• Zooniverse “and the suite of projects it contains is produced, maintained and developed by the Citizen Science Alliance.” Zooniverse may include the largest collection of citizen science projects. The first project from which this framework was developed was GalaxyZoo.
  • pyBossa is a free, open-source, platform for creating and running crowd-sourcing applications that utilize online assistance in performing tasks that require human cognition, knowledge or intelligence such as image classification, transcription, geocoding and more! (retrieved nov 12 2012)

3.5 Social science experiments computing games

  • “is a web platform designed for scientific gaming and social computation. Its task is to help Researchers in the realization of web-experiments by accomplishing those necessary and tedious tasks involving the management of social resources (User registration, validation, selection and pairing). In this way Researchers shall focus entirely on the implementation of the core part of their experiment. On the Users side, everyone may join X-Tribe and enjoy the participation in entertaining scientific experiments.” (retrieved nov 12 2012)

4 Links

All of these need to be updated ! Instead of doing that we will provide a whole new set of pages by the end of fall 2013 - Daniel K. Schneider (talk) 12:17, 15 July 2013 (CEST)

4.1 General

  • Citizen Science (Scientific American). Also includes a larger list of projects.

4.2 Organizations

4.3 Index pages of projects

  • Spacehack, a directory of ways to participate in space exploration

4.4 On-line environments

  • Mapping for change Its mission is to empower individuals and communities to make a difference to their local area through the use of mapping and the applications of geographical information. Also see

4.5 Learning

4.6 Evaluation

5 Bibliography

  • Arnstein, S.R. (1969). A Ladder of Citizen Participation. Journal of the America Institute of Planners, 35(4), 216-224
  • Ballard, H., Pilz, D., Jones, E.T., and Getz, C. (2005). Training Curriculum for Scientists and Managers: Broadening Participation in Biological Monitoring. Corvalis, OR: Institute for Culture and Ecology.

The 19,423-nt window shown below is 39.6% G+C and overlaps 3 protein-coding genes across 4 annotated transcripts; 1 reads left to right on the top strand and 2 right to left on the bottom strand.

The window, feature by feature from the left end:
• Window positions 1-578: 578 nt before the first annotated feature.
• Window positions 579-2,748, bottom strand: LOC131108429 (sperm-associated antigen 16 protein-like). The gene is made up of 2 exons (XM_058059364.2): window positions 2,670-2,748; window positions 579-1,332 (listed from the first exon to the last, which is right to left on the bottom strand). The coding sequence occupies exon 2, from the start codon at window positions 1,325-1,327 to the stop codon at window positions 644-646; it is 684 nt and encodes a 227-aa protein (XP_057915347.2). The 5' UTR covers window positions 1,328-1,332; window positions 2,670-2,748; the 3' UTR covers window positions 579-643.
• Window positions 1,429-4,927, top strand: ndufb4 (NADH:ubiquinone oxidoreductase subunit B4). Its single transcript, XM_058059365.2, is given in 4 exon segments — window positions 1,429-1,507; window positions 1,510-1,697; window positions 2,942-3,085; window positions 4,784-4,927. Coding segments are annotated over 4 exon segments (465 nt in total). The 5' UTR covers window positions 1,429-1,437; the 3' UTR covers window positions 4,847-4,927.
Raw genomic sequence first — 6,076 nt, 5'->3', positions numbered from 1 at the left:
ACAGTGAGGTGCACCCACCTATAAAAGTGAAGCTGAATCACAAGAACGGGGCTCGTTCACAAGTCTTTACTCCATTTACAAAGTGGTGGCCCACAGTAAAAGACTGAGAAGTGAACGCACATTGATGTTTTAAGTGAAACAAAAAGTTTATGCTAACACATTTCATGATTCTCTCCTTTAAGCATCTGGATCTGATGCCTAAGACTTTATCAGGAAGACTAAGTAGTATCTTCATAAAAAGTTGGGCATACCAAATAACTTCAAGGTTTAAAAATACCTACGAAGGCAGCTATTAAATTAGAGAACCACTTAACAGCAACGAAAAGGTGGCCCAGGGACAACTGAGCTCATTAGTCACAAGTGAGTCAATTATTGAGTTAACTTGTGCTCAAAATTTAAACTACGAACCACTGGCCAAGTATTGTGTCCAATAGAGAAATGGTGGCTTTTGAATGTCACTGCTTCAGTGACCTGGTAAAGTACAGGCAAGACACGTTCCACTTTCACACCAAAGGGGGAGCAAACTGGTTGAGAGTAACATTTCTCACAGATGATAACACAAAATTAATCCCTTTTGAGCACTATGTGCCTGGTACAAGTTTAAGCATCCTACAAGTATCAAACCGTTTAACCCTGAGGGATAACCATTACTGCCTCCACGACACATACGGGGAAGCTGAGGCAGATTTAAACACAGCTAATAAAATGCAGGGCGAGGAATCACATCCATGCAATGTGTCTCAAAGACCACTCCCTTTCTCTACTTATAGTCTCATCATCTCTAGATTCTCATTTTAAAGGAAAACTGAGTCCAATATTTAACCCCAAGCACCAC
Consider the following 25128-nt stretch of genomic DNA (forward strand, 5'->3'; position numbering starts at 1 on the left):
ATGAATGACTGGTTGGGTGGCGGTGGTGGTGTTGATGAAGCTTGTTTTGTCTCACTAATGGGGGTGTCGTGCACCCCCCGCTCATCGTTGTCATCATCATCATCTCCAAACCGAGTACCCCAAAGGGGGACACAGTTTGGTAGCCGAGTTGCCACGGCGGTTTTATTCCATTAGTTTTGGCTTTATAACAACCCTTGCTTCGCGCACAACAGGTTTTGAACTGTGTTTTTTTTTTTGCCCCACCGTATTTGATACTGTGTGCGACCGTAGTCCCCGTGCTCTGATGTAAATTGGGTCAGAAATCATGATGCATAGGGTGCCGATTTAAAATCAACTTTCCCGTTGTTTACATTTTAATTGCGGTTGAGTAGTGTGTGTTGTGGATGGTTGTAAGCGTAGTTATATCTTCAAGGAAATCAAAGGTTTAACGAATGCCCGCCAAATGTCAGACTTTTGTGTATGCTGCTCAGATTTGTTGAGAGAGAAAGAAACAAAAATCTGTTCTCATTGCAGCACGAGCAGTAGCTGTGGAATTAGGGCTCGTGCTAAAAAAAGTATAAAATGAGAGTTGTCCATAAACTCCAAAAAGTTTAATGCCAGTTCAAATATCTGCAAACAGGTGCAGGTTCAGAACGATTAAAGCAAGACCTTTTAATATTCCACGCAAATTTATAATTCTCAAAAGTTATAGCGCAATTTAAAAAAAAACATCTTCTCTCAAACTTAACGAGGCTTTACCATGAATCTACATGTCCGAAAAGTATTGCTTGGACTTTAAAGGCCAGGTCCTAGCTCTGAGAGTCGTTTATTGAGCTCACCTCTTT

• Baretto, C., Fastovsky, D. and Sheehan, P. (2003). A Model for Integrating the Public into Scientific Research. Journal of Geoscience Education. 50 (1). p. 71-75.
  • Bauer, M., Petkova, K., and Boyadjieva, P. (2000). Public Knowledge of and Attitudes to Science: Alternative Measures That May End the "Science War". Science Technology and Human Values. 25 (1). p. 30-51.
  • Bencze, L., & Hodson, D. (1999). Changing practice by changing practice: Toward a more authentic science and science curriculum development. Journal of Research in Science Teaching, 36(5), 521– 539.
  • Bonney, R. 2004. Understanding the process of research. Chapter 12 in D. Chittenden, G. Farmelo, and B. Lewenstein, editors. Creating connections: museums and public understanding of current research. Altamira Press, California, USA.
  • Bonney, R. and LaBranche, M. (2004). Citizen Science: Involving the Public in Research. ASTC Dimensions. May/June 2004, p. 13.
  • Bonney, R., Cooper, C.B., Dickinson, J., Kelling, S., Phillips, T., Rosenberg, K.V. and Shirk, J. (2009). Citizen Science: A Developing Tool for Expanding Science Knowledge and Scientific Literacy. BioScience. 59 (11). P. 977-984.
  • Bonney, R., Ballard, H., Jordan, H., McCallie, E., Phillips, T., Shirk, J. and Wilderman, C. (2009). Public Participation in Scientific Research: Defining the Field and Assessing Its Potential for Informal Science Education. A CAISE Inquiry Group Report, Center for Advancement of Informal Science Education (CAISE), Washington, DC, Tech. Rep.
  • Bonney, R., and A. A. Dhondt (1997). Project FeederWatch. Chapter 3 in K. C. Cohen, editor. Internet links to science education: student scientist partnerships. Plenum Press, New York, New York, USA.
  • Bouwen, R., and T. Taillieu. 2004. Multi-party collaboration as social learning for interdependence: developing relational knowing for sustainable natural resource management. Journal of Community and Applied Social Psychology 14:137–153.
  • Bracey, G.L. 2009. “The developing field of citizen science: A review of the literature.” Submitted to Science Education. (not published yet as of 1/2011 ?)
  • Bradford, B. M., and G. D. Israel. 2004. Evaluating volunteer motivation for sea turtle conservation in Florida. University of Florida: Agriculture Education and Communication Department, Institute of Agriculture and Food Sciences, AEC 372.
  • Brossard, D., Lewenstein, B., and Bonney, R. (2005). Scientific Knowledge and Attitude Change: The Impact of a Citizen Science Project. International Journal of Science Education. 27 (9). p. 1099-1121.
  • Bryant, S.L., Forte, A., and Bruckman, A. Becoming Wikipedian: transformation of participation in a collaborative online encyclopedia. Proc. SIGGROUP 2005, ACM (2005), 1-10.
  • Cohn, J. P. (2008). Citizen science: Can volunteers do real research? Bioscience, 58(3), 192–197
  • Connors, J. P., Lei, S., & Kelly, M. (2012). Citizen science in the age of neogeography: Utilizing volunteered geographic information for environmental monitoring. Annals of the Association of American Geographers, 102(6), 1267-1289.
  • Cooper, Seth, Firas Khatib, Adrien Treuille, Janos Barbero, Jeehyung Lee, Michael Beenen, Andrew Leaver-Fay, David Baker, Zoran Popović and Foldit players. Predicting protein structures with a multiplayer online games. Nature 466, 756-760 (2010).